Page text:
Saturday 21 November 2009


I have always believed that we should write for readers, if we want to be published. Actually, no, I haven't always believed that: I used to believe I should write for myself. But then I realised that it was this selfishness, this solipsism, this narcissism, that was stopping me becoming published for all those horrible years. Now, I have absolutely no problem marrying the twin aims of writing what I want while thinking always of the readers.

So, it's nice to see someone else agreeing.

This is not about selling out; it's not about diminishing our art for the cause of commercialism. I still write a literary brand of teenage fiction (for teenagers who will probably grow up loving adult literary fiction), make no compromises that I'm at all disappointed about and am still writing from the heart. But I have my eyes and ears open to my readers' reactions while I'm writing. It's just like talking to someone: if you rabbit on or wax lyrical and lose your listener, that's not communication - that's lecturing.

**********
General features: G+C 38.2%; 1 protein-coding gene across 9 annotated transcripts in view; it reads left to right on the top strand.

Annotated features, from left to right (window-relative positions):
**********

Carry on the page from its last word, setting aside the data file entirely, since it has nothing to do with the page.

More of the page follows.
So, think of your reader (whoever you want your reader to be) and you may well find yourself being published. Remember: agents and publishers are readers too.


Jo Treggiari said...

I certainly made an effort to write my last manuscript bearing in mind the short-attention span of most young readers. I ended every chapter on a high point and I kept the story line very clear and direct throughout, and the action taut. I pared it down quite a lot.
It was hard at first- my plots tend to be convoluted, and I usually have more characters, but once I settled into the flow, I really enjoyed it. And although I can't make an announcement yet, this new approach has worked out really well for me and my agent.

Nicola Morgan said...

Oooh, impending announcements - I like those! Let us know!

Derek said...

Absolutely. Readers so often get left out of these publishing discussions.

Marisa Birns said...

So true!

Though I am not sure I believe that readers -- young or young at heart -- have short attention spans and need pared down formulaic stories.

Readers will read a good story. No matter what.